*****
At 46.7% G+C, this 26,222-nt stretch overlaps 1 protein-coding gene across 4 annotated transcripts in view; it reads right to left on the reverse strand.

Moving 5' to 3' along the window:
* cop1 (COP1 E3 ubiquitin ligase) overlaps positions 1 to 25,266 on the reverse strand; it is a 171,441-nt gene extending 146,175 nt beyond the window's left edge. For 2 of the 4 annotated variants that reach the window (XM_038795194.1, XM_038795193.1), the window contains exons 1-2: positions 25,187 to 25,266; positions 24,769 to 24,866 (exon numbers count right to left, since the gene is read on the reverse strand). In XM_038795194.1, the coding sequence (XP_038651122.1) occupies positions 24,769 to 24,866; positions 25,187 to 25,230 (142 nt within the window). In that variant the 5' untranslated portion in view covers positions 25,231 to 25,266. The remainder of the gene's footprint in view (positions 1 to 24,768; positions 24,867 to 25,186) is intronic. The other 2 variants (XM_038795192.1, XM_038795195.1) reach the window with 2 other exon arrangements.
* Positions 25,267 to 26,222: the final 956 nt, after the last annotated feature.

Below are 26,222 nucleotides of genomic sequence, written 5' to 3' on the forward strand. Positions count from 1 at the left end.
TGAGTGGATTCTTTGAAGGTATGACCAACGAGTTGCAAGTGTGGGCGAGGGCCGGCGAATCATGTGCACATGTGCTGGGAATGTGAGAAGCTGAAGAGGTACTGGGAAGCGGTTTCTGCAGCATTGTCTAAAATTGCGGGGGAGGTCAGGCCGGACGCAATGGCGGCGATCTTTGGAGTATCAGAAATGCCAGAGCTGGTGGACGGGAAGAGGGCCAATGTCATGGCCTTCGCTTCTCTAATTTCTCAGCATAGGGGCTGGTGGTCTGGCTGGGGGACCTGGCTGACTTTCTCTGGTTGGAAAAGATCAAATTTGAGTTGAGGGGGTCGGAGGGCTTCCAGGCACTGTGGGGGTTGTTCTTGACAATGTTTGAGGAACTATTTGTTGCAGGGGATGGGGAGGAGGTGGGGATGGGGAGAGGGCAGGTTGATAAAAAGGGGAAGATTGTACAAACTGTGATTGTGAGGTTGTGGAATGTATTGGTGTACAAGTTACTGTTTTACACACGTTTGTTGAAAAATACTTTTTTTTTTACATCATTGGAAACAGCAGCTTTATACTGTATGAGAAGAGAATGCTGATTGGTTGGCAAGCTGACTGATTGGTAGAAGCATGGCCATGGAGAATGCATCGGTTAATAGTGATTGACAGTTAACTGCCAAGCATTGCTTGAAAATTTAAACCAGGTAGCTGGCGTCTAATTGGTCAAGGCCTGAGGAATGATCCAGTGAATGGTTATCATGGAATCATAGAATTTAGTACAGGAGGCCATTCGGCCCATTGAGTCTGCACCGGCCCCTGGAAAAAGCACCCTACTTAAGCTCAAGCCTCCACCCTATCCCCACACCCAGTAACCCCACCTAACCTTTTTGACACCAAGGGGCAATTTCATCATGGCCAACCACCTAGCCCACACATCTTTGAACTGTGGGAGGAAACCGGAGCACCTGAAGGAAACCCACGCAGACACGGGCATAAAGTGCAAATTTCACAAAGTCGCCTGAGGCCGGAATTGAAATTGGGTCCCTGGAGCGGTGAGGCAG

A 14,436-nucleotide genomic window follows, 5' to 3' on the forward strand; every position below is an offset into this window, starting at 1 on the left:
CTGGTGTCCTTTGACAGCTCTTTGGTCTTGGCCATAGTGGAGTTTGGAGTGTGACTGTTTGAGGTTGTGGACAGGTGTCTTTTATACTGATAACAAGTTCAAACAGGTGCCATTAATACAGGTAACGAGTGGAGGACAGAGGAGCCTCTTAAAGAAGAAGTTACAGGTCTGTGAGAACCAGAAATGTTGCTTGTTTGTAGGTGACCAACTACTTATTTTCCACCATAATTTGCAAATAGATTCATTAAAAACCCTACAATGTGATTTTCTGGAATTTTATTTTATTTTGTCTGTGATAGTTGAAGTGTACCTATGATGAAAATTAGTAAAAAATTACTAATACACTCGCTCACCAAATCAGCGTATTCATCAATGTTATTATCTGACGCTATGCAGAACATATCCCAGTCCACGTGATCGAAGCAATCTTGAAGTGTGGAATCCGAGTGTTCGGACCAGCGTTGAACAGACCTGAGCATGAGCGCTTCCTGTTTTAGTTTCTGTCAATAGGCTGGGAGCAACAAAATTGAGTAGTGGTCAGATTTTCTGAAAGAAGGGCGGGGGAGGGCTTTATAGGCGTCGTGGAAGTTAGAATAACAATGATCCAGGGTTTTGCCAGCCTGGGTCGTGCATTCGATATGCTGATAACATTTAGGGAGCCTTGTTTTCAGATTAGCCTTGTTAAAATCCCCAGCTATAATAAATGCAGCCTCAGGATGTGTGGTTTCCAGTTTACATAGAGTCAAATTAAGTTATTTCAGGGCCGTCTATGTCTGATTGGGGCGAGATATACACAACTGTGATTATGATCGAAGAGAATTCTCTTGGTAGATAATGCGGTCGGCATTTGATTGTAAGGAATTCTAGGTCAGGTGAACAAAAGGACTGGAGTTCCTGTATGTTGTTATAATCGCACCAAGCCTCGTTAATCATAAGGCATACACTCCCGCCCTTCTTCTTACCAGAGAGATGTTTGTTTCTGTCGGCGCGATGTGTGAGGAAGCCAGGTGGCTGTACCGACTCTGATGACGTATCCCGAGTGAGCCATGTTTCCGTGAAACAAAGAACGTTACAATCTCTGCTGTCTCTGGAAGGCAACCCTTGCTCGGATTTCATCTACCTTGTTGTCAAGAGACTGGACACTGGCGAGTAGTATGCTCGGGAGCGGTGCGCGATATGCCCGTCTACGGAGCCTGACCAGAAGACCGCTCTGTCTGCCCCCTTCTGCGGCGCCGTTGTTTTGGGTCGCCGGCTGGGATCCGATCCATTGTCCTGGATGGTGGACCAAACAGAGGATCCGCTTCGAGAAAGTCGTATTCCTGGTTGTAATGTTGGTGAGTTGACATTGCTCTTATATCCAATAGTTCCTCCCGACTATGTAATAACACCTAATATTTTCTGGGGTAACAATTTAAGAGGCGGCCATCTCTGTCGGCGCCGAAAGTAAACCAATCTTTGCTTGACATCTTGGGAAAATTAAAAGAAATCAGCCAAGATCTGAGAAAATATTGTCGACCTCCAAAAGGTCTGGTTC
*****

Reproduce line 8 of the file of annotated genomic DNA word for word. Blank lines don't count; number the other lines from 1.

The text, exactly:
CTGGTGTCCTTTGACAGCTCTTTGGTCTTGGCCATAGTGGAGTTTGGAGTGTGACTGTTTGAGGTTGTGGACAGGTGTCTTTTATACTGATAACAAGTTCAAACAGGTGCCATTAATACAGGTAACGAGTGGAGGACAGAGGAGCCTCTTAAAGAAGAAGTTACAGGTCTGTGAGAACCAGAAATGTTGCTTGTTTGTAGGTGACCAACTACTTATTTTCCACCATAATTTGCAAATAGATTCATTAAAAACCCTACAATGTGATTTTCTGGAATTTTATTTTATTTTGTCTGTGATAGTTGAAGTGTACCTATGATGAAAATTAGTAAAAAATTACTAATACACTCGCTCACCAAATCAGCGTATTCATCAATGTTATTATCTGACGCTATGCAGAACATATCCCAGTCCACGTGATCGAAGCAATCTTGAAGTGTGGAATCCGAGTGTTCGGACCAGCGTTGAACAGACCTGAGCATGAGCGCTTCCTGTTTTAGTTTCTGTCAATAGGCTGGGAGCAACAAAATTGAGTAGTGGTCAGATTTTCTGAAAGAAGGGCGGGGGAGGGCTTTATAGGCGTCGTGGAAGTTAGAATAACAATGATCCAGGGTTTTGCCAGCCTGGGTCGTGCATTCGATATGCTGATAACATTTAGGGAGCCTTGTTTTCAGATTAGCCTTGTTAAAATCCCCAGCTATAATAAATGCAGCCTCAGGATGTGTGGTTTCCAGTTTACATAGAGTCAAATTAAGTTATTTCAGGGCCGTCTATGTCTGATTGGGGCGAGATATACACAACTGTGATTATGATCGAAGAGAATTCTCTTGGTAGATAATGCGGTCGGCATTTGATTGTAAGGAATTCTAGGTCAGGTGAACAAAAGGACTGGAGTTCCTGTATGTTGTTATAATCGCACCAAGCCTCGTTAATCATAAGGCATACACTCCCGCCCTTCTTCTTACCAGAGAGATGTTTGTTTCTGTCGGCGCGATGTGTGAGGAAGCCAGGTGGCTGTACCGACTCTGATGACGTATCCCGAGTGAGCCATGTTTCCGTGAAACAAAGAACGTTACAATCTCTGCTGTCTCTGGAAGGCAACCCTTGCTCGGATTTCATCTACCTTGTTGTCAAGAGACTGGACACTGGCGAGTAGTATGCTCGGGAGCGGTGCGCGATATGCCCGTCTACGGAGCCTGACCAGAAGACCGCTCTGTCTGCCCCCTTCTGCGGCGCCGTTGTTTTGGGTCGCCGGCTGGGATCCGATCCATTGTCCTGGATGGTGGACCAAACAGAGGATCCGCTTCGAGAAAGTCGTATTCCTGGTTGTAATGTTGGTGAGTTGACATTGCTCTTATATCCAATAGTTCCTCCCGACTATGTAATAACACCTAATATTTTCTGGGGTAACAATTTAAGAGGCGGCCATCTCTGTCGGCGCCGAAAGTAAACCAATCTTTGCTTGACATCTTGGGAAAATTAAAAGAAATCAGCCAAGATCTGAGAAAATATTGTCGACCTCCAAAAGGTCTGGTTC